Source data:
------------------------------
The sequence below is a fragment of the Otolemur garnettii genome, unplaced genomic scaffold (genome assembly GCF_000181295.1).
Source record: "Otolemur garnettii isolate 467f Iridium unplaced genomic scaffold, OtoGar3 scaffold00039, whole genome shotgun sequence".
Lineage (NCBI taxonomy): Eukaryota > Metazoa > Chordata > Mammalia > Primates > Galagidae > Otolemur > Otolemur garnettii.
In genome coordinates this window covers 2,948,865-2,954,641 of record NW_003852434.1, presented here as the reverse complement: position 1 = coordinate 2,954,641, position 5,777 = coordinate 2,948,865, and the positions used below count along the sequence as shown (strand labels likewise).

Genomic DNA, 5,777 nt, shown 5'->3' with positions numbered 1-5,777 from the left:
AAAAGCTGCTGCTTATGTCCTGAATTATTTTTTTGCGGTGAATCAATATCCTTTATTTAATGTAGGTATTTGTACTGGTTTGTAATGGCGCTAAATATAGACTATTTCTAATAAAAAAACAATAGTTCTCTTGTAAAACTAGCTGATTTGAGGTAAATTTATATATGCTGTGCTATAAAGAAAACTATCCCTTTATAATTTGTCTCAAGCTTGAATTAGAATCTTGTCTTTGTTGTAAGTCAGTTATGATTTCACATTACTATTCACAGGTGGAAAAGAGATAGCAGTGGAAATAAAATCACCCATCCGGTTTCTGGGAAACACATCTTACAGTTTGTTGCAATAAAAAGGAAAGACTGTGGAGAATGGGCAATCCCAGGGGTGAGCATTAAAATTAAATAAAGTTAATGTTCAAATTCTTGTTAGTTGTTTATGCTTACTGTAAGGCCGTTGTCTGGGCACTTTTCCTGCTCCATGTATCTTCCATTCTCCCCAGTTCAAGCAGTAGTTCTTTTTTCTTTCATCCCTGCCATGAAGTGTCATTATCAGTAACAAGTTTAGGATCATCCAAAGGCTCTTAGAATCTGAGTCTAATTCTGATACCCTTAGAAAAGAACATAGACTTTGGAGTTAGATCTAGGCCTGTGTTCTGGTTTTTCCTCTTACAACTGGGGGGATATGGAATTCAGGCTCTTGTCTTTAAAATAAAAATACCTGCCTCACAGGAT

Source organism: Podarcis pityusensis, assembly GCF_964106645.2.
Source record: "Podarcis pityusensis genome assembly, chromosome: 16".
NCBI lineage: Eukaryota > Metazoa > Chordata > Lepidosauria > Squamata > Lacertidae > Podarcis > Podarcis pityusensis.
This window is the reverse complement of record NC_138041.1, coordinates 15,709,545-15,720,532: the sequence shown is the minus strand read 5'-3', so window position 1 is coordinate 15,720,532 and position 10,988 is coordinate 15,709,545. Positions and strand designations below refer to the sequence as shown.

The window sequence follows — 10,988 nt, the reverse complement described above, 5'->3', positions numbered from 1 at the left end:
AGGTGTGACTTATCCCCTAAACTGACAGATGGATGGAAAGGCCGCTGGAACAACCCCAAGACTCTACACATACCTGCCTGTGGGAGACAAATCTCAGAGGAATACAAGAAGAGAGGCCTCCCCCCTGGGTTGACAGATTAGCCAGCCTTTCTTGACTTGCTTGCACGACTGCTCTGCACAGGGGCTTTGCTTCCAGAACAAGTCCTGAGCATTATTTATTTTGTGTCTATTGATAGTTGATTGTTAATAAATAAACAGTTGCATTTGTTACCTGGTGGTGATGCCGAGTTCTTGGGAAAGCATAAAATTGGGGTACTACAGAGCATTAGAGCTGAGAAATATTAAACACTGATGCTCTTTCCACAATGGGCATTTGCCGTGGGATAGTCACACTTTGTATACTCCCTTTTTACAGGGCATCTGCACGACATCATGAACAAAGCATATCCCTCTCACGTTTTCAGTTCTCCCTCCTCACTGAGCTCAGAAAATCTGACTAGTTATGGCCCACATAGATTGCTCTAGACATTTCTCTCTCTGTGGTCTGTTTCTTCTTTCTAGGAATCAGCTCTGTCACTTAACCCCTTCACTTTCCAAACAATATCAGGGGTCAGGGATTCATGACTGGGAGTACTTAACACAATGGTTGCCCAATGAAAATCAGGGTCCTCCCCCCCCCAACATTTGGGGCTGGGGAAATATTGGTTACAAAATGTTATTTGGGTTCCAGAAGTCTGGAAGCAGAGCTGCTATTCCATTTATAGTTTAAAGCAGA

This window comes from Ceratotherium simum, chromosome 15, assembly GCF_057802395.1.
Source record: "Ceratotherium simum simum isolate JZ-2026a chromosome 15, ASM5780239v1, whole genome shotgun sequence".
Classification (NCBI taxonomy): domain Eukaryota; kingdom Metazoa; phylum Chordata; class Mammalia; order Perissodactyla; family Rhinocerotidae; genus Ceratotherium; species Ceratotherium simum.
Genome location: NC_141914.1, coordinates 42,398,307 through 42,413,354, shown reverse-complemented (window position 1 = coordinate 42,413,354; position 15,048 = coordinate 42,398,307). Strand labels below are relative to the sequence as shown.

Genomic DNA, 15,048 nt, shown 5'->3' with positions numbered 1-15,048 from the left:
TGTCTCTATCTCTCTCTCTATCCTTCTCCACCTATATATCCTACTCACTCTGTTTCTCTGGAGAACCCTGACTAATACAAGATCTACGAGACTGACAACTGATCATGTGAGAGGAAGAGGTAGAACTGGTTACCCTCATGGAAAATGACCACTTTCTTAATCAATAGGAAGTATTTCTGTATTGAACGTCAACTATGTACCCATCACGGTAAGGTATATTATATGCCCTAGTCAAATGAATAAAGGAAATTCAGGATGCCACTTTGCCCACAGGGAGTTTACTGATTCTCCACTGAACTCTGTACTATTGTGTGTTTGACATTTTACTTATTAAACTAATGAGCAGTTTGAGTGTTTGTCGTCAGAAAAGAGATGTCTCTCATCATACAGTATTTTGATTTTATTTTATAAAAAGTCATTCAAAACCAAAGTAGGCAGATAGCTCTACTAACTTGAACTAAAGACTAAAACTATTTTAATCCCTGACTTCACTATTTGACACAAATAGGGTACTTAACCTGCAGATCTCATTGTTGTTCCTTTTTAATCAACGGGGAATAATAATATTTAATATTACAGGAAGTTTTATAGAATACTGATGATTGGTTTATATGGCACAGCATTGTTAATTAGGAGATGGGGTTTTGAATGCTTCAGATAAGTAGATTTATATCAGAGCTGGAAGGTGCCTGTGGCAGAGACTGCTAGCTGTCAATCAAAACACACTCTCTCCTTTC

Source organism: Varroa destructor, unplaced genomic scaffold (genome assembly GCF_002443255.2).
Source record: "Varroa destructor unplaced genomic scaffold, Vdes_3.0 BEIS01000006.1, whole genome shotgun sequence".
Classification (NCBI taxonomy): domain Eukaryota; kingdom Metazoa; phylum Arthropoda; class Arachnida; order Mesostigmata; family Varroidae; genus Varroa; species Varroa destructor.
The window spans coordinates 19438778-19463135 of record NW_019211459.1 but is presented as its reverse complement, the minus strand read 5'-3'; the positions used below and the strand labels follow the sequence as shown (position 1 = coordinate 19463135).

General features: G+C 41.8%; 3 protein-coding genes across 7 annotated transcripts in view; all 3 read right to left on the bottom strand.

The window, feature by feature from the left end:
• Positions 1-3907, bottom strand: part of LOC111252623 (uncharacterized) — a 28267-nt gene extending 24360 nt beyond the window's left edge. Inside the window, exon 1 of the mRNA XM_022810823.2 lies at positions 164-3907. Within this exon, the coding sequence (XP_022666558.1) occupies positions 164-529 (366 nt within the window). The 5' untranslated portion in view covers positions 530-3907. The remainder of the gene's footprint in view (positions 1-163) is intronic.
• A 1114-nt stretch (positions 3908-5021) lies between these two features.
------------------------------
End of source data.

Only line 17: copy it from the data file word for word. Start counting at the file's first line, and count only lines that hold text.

Genomic DNA, 15,048 nt, shown 5'->3' with positions numbered 1-15,048 from the left: